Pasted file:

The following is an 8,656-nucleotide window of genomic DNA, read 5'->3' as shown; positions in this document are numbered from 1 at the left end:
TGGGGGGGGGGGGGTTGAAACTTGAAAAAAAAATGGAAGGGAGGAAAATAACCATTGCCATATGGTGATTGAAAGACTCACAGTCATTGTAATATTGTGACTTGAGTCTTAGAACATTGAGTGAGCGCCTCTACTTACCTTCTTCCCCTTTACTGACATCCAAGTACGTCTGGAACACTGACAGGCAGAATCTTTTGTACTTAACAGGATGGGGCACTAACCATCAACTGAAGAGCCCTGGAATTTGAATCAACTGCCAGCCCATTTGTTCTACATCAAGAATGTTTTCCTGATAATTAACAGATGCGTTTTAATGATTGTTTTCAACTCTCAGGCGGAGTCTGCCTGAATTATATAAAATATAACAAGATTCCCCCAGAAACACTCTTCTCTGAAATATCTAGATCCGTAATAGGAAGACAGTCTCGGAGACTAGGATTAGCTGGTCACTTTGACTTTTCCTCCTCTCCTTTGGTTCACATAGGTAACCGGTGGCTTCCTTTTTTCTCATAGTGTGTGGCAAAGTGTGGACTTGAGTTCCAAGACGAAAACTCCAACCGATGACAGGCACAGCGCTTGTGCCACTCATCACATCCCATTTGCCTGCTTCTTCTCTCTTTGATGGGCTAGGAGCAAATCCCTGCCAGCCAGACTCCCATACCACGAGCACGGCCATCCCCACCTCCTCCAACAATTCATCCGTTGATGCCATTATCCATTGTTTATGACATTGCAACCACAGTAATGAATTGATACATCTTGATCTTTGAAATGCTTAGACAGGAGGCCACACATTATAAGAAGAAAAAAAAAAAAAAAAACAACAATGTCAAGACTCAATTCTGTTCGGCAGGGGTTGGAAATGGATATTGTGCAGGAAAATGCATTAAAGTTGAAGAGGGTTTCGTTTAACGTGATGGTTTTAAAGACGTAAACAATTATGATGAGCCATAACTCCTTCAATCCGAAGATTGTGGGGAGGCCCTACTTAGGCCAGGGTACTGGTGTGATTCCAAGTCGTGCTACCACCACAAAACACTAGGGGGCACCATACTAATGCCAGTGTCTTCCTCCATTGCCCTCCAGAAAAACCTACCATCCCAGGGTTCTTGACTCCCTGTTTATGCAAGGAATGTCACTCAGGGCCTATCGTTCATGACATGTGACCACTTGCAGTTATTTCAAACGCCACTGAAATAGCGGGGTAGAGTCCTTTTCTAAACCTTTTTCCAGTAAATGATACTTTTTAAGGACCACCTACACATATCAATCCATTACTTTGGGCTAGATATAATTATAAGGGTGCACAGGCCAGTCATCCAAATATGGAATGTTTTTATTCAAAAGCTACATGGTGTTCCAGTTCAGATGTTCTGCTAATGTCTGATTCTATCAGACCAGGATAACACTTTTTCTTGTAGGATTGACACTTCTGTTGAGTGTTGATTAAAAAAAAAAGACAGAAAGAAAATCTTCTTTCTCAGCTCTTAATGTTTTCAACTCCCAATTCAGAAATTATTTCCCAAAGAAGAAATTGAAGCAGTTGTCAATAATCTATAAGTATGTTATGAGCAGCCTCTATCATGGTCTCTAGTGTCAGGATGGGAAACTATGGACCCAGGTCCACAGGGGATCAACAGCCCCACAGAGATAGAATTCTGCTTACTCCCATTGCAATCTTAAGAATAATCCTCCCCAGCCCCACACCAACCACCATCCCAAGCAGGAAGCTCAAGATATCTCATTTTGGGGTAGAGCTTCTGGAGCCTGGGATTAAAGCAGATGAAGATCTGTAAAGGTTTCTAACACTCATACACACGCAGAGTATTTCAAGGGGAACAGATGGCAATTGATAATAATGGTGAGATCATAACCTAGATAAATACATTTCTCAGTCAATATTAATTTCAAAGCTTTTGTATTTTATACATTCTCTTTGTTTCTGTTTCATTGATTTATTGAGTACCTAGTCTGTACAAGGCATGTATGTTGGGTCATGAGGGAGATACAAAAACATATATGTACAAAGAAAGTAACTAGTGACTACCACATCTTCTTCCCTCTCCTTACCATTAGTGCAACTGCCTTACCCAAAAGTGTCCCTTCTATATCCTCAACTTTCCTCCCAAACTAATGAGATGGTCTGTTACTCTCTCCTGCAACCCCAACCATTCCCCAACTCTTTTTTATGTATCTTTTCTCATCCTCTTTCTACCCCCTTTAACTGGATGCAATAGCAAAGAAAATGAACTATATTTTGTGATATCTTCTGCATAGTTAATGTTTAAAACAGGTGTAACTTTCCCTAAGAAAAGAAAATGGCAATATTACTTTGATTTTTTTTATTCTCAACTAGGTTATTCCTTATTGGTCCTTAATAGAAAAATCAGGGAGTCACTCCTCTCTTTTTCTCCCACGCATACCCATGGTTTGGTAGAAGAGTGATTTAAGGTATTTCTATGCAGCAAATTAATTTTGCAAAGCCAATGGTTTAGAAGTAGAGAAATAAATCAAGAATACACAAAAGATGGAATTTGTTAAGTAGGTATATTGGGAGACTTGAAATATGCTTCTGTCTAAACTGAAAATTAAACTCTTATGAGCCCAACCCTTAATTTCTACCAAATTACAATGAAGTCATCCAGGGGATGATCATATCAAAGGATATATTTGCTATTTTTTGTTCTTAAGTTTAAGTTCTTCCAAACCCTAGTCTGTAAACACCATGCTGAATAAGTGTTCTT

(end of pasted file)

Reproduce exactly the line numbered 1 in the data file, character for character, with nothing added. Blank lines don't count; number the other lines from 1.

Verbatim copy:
The following is an 8,656-nucleotide window of genomic DNA, read 5'->3' as shown; positions in this document are numbered from 1 at the left end: